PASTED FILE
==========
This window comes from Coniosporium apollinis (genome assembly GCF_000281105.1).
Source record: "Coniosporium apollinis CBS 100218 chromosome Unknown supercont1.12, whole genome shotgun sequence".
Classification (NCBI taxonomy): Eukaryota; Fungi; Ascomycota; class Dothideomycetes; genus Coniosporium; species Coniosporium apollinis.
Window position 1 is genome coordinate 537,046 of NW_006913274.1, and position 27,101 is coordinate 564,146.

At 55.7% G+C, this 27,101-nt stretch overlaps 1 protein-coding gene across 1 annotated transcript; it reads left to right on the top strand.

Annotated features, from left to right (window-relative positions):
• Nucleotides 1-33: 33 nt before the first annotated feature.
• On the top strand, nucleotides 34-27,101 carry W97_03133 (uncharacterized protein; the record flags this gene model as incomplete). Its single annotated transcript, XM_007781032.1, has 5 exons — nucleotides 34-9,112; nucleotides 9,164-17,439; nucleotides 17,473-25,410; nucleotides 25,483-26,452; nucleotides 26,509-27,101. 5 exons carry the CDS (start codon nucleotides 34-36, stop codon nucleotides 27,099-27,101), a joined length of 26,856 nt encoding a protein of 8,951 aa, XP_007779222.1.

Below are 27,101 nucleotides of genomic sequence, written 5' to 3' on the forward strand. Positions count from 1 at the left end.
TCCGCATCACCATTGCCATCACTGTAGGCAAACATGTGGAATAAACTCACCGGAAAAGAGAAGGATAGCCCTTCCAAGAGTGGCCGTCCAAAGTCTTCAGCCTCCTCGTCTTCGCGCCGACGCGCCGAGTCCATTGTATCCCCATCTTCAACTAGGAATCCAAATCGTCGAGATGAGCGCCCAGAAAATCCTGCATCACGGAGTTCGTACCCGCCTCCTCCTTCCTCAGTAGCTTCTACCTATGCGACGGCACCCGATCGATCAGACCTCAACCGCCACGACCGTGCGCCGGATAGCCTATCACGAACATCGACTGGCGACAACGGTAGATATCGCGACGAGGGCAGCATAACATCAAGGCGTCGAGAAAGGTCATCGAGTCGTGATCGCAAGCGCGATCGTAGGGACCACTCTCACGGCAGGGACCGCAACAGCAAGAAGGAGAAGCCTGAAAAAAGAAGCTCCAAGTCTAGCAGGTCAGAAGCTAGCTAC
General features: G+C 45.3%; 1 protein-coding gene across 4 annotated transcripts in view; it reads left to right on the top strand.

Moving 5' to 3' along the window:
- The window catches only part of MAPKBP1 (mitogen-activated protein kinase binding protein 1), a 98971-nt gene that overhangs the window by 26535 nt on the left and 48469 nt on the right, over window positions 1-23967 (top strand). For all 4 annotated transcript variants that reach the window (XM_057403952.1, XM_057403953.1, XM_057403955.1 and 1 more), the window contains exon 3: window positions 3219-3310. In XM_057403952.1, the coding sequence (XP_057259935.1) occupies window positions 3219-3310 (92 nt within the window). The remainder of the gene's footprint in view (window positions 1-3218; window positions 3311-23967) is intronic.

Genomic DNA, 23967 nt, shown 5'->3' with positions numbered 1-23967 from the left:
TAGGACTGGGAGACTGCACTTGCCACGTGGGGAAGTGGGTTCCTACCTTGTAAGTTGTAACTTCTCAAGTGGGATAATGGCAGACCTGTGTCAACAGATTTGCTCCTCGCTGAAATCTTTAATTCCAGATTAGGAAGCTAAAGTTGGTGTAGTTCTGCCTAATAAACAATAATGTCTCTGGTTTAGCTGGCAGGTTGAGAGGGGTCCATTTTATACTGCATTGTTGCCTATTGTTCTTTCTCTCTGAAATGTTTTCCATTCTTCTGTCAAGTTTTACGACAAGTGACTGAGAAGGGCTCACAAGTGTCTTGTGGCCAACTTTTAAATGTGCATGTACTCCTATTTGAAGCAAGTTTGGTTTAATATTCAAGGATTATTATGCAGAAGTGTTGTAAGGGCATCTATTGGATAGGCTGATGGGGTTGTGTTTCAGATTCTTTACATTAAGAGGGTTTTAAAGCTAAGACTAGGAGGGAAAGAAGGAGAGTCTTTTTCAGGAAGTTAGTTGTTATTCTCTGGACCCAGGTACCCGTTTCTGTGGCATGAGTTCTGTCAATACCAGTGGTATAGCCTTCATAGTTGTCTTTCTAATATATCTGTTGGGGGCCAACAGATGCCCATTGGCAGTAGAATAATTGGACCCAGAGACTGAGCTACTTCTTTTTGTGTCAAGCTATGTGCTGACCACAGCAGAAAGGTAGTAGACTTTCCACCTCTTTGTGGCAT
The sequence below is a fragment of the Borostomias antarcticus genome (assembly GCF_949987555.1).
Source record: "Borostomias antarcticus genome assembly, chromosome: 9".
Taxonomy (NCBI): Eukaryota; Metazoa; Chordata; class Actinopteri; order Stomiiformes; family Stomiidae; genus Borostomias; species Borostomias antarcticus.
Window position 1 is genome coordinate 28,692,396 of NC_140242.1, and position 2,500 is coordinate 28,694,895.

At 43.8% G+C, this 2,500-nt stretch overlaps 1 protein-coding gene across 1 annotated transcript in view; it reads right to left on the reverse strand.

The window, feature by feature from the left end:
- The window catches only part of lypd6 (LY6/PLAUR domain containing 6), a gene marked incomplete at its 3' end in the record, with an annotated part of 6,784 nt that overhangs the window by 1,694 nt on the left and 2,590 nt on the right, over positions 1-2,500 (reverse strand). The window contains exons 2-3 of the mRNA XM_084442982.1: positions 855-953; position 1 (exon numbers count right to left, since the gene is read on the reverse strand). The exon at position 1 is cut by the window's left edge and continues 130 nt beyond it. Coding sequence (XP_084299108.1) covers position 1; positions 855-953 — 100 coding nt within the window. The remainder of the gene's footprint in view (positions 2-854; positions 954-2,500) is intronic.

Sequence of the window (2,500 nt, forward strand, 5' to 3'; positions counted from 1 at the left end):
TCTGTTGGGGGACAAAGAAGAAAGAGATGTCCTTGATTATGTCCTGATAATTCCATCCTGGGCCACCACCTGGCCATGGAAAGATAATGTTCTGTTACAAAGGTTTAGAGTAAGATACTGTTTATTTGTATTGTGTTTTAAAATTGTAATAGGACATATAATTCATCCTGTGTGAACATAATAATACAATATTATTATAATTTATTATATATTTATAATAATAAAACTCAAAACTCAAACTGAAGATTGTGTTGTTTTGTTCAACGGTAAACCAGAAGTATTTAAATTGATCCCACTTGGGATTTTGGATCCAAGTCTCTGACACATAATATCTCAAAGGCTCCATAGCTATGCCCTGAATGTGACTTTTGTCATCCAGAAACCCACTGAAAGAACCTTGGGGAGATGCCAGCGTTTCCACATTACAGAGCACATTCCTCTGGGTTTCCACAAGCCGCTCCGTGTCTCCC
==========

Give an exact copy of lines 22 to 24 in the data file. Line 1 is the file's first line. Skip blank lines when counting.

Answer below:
- The window catches only part of lypd6 (LY6/PLAUR domain containing 6), a gene marked incomplete at its 3' end in the record, with an annotated part of 6,784 nt that overhangs the window by 1,694 nt on the left and 2,590 nt on the right, over positions 1-2,500 (reverse strand). The window contains exons 2-3 of the mRNA XM_084442982.1: positions 855-953; position 1 (exon numbers count right to left, since the gene is read on the reverse strand). The exon at position 1 is cut by the window's left edge and continues 130 nt beyond it. Coding sequence (XP_084299108.1) covers position 1; positions 855-953 — 100 coding nt within the window. The remainder of the gene's footprint in view (positions 2-854; positions 954-2,500) is intronic.

Sequence of the window (2,500 nt, forward strand, 5' to 3'; positions counted from 1 at the left end):
TCTGTTGGGGGACAAAGAAGAAAGAGATGTCCTTGATTATGTCCTGATAATTCCATCCTGGGCCACCACCTGGCCATGGAAAGATAATGTTCTGTTACAAAGGTTTAGAGTAAGATACTGTTTATTTGTATTGTGTTTTAAAATTGTAATAGGACATATAATTCATCCTGTGTGAACATAATAATACAATATTATTATAATTTATTATATATTTATAATAATAAAACTCAAAACTCAAACTGAAGATTGTGTTGTTTTGTTCAACGGTAAACCAGAAGTATTTAAATTGATCCCACTTGGGATTTTGGATCCAAGTCTCTGACACATAATATCTCAAAGGCTCCATAGCTATGCCCTGAATGTGACTTTTGTCATCCAGAAACCCACTGAAAGAACCTTGGGGAGATGCCAGCGTTTCCACATTACAGAGCACATTCCTCTGGGTTTCCACAAGCCGCTCCGTGTCTCCC